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More Than a Comic Strip Artist: The Man Who Made Art Pop
If you visit the Roy Lichtenstein Retrospective at Tate Modern you'll understand why Lichtenstein was more than just a pop artist. The thirteen rooms of this retrospective, co-organised with the Art Institute of Chicago, will walk you through a thought provoking collection of his artworks beginning in the late 1950s and culminating in his Chinese landscapes of the 1990s. Even if you think you have some kind of knowledge of his well-known pieces through seeing them as prints, nothing prepares you for the impact of observing these huge canvasses up close.
The rooms begin with Brushstrokes: a series of paintings that he defined as 'the brushstroke becomes the depiction of a grand gesture'. His brushstrokes were controlled, and not a spontaneous expression of feelings, as they were with contemporary abstract expressionists.
Early Pop depicts his experimentation with cartoon imagery, an example of which is Look Mickey taken from an illustration in a book that belonged to one of his sons. This section also includes his versions of visual ads, such as Sponge and Spray, which depicted women (complete with red painted nails) as an extension of household appliances.
War and Romance is a room that reminds us of the subjects that made the painter famous. He based these works on comic books, including All-American Men of War and Girls' Romances. You can see examples of the comic books and compare them to his re-workings of similar illustrations: the women generally having retroussť noses and beautiful almond shaped eyes, whilst the men tend to sport strong chiselled jaws, and the rockets and weaponry take on a life of their own.
Landscapes/Seascapes is a venture into something a little less graphic and sensational. There is still movement, but it is the shifting action of clouds or waves and the painter creates these works using a different artistic medium.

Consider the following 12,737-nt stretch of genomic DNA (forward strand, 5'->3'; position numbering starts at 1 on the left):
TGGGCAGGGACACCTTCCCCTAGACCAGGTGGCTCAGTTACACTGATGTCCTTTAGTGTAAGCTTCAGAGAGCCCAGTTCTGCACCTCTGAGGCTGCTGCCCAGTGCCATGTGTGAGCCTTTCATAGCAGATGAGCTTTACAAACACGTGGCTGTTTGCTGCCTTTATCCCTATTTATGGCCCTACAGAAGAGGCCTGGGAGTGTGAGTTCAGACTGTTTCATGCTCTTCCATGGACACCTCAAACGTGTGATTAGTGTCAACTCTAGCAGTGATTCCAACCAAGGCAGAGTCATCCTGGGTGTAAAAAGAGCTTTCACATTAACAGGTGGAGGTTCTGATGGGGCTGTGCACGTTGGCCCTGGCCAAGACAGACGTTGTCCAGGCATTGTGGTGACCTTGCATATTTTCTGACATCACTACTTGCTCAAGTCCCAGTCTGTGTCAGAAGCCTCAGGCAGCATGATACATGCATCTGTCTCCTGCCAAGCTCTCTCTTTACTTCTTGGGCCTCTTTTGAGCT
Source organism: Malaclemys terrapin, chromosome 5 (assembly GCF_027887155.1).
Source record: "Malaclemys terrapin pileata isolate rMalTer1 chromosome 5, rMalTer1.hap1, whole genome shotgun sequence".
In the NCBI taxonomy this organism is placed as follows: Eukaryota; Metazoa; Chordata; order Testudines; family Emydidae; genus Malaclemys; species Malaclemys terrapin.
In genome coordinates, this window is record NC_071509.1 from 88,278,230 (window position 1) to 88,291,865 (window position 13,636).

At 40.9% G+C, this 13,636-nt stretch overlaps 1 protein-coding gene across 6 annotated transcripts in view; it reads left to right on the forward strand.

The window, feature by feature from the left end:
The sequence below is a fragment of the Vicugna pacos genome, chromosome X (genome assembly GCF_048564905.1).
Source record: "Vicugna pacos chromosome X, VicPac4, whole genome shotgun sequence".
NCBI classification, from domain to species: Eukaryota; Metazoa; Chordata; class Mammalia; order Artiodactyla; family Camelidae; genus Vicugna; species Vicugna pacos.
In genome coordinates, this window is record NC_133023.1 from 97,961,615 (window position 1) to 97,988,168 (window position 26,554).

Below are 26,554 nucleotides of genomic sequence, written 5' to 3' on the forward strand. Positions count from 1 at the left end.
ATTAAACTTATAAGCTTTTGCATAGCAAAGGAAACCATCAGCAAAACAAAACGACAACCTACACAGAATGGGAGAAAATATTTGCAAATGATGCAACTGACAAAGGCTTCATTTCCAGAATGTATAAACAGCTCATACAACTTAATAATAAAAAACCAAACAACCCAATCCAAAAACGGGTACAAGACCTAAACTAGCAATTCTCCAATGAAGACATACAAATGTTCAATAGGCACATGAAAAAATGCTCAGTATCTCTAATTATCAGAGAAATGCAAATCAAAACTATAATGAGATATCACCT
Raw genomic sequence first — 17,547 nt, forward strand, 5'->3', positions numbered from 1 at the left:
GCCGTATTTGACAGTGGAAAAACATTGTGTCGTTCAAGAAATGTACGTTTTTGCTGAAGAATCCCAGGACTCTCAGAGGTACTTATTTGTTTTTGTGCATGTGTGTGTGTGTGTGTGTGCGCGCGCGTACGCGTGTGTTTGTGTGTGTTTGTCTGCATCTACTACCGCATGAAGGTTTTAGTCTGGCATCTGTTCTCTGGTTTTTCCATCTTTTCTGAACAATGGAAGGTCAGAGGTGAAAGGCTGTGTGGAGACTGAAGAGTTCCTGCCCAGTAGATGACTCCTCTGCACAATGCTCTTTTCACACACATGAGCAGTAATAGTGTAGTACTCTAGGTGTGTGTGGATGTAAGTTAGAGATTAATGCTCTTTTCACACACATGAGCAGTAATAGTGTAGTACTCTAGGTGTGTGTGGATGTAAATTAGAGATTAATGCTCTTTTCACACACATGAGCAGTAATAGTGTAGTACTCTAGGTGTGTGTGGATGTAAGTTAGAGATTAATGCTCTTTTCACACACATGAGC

Modern harks back to Lichtenstein's childhood in the New York of the 1930s. The art deco lines, curves and shapes of that period are referred to in the sculptures and paintings on display in this room.
Art about Art is the painter's dialogue with other artists. Among the examples on display is Femme d'Alger, which references Picasso's Women of Algiers.
Mirrors and Entablatures is an engagement with Lichtenstein's representations of vision and perception, as well as his interest in classical Entablature. He described the latter (the decorative band at the top of a classical column) as 'a Minimalist painting that has a Classical reference'. His Entablatures were created from photographs he took around Wall Street.
Perfect/Imperfect is an opportunity to see some of his lesser known works that explore geometric fields of colour. He created these by drawing a line along a canvas, following it and returning to its starting point. The spaces were then filled with diagonal lines, Benday dots and coloured areas.
From Alpha to Omega returns to a group of early paintings engaging with abstract expressionism that are brought together with a series produced in 1996 (the same period as the nudes) and called 'obliterating brushstrokes'. These are a juxtaposition of geometric forms filled in with with hand-painted brushstrokes.
The retrospective winds up with some late works from the mid-1990s, and a style that you would not associate with the artist. These are a series of Chinese Landscapes that use many different sizes of dots to communicate the subtleties of Chinese landscapes.
Just to entice you a little further and to convince you that Roy Lichtenstein was a made who made art pop, watch this short video produced by the Art Institute of Chicago.
Whilst the retrospective is at the Tate there will also be events that include a Lichtenstein Dinner, a film installation, talks, lectures, courses, workshops and a conference. Further information is available on the website.